A similar philosophy of less-is-more informs Josh Davis’s recent book, Two Awesome Hours, which begins by rejecting the premise that it’s worth trying to squeeze value from every moment of every day. To get more out of machines or computers, it’s almost always best to run them for longer. But they can’t get tired; humans can. Instead, to the extent that your job allows it, Davis proposes fighting hard to ringfence one two-hour period of distraction-free work each day, at a time of peak energy – during which you’ll probably get more meaningful stuff done than in two whole days at half-power.
    The big unspoken truth here is that we think about the work week in terms that might have outlived their usefulness. In the 1920s, the two-day weekend represented a major victory for workers’ rights, but that doesn’t mean five days of work is the right number. Even the seven-day week itself is a human creation: unlike the year, month, or day, it has no close connection to nature. (Revolutionary France had a 10-day week, and the Soviet Union tried a five-day “continuous work week”, with staggered days off, so production lines never needed to pause.) Besides, measuring work in hours, a legacy of the Industrial Revolution, makes little sense for knowledge work, save that it’s easy to quantify. If you can possibly get away with it, work less: you’ll find you get more work done.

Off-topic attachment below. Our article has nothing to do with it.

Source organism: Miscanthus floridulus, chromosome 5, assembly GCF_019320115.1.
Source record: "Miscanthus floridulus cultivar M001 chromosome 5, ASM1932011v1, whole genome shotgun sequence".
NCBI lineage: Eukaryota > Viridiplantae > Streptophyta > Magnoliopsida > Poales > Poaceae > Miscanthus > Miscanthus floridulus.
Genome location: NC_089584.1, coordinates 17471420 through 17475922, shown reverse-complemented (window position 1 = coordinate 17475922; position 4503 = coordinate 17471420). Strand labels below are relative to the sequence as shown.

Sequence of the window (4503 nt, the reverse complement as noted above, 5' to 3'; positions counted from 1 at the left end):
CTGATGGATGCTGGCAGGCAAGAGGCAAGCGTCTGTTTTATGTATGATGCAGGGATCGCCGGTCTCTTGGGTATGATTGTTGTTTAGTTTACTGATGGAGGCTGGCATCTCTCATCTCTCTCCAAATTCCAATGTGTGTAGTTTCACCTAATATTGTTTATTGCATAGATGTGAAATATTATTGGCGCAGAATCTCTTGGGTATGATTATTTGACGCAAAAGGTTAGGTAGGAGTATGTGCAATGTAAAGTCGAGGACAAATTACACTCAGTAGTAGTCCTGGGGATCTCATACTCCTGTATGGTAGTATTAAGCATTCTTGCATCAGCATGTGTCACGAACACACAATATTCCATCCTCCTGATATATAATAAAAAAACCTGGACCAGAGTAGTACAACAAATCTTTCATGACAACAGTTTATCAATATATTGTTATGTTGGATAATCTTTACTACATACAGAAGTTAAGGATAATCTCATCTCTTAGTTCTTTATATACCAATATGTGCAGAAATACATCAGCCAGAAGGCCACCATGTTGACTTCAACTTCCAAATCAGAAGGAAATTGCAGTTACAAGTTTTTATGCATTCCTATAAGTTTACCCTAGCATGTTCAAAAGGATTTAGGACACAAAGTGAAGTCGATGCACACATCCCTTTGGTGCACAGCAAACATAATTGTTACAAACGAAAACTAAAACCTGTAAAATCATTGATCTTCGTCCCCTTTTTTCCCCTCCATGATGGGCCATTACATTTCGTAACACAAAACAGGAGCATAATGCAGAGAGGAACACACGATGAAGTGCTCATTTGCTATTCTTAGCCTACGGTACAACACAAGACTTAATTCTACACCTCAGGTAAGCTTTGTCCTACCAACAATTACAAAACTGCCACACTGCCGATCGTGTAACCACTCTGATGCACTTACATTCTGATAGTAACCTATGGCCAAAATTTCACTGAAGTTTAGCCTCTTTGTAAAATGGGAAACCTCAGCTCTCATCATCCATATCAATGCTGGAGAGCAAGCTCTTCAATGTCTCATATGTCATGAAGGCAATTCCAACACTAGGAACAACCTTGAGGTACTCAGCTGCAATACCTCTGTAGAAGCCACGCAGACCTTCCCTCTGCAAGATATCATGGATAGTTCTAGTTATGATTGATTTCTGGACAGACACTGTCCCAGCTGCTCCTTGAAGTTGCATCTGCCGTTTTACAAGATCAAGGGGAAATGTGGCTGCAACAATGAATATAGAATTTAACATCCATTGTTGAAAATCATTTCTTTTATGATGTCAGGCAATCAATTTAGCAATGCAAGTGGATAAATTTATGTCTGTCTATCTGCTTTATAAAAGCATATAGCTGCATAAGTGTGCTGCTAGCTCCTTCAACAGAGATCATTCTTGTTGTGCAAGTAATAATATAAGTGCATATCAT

oliver.burkeman@theguardian.com


7/30/2015 – News&opinion about the timesizing alternative to downsizing, reinvented thousands of times every day in every recession by mid-&small-size companies, but still today an afterthought, though any economy that's still around 50 years from now will long since have made it first & foremost - ([commentary] by Phil Hyde (PH3) ecdesignr@yahoo.ca unless otherwise initialed) -

  1. Furloughs at United Taconite could last 6 months for hundreds of workers, AP via DailyJournal.net
    EVELETH, Minn., USA — More than 400 United Taconite employees on Minnesota's Iron Range are expected to be off the job for up to six months.
    Lower prices in an oversupplied steel market are blamed for the temporary layoffs in Eveleth and Forbes.
    Cliffs Natural Resources says about 400 hourly workers and nearly 50 salaried employees will receive partial pay during the furloughs.
    [Probably thanks to the Minnesota Shared Work program.]
    No severance will be paid because the company expects to rehire the workers later this year or in 2016.
    The layoffs follow a recent announcement by U.S. Steel that 400 worker will be recalled at Minntac, the state's largest taconite producer, based in Mountain Iron. The Star Tribune (http://strib.mn/1LZfwWQ ) reports hundreds of workers remain on layoff at three other mining operations in Minnesota.

  2. GAO report raps HOS research methods, FleetOwner.com
    WASHINGTON, D.C., USA - A U.S. Government Accountability Office (GAO) report issued this week found fault with some of the research methods used by the Federal Motor Carrier Safety Administration (FMCSA) to develop its revisions to hours of service (HOS) regulations back in 2011 – though the agency did conclude the rule changes are functioning as FMCSA intended.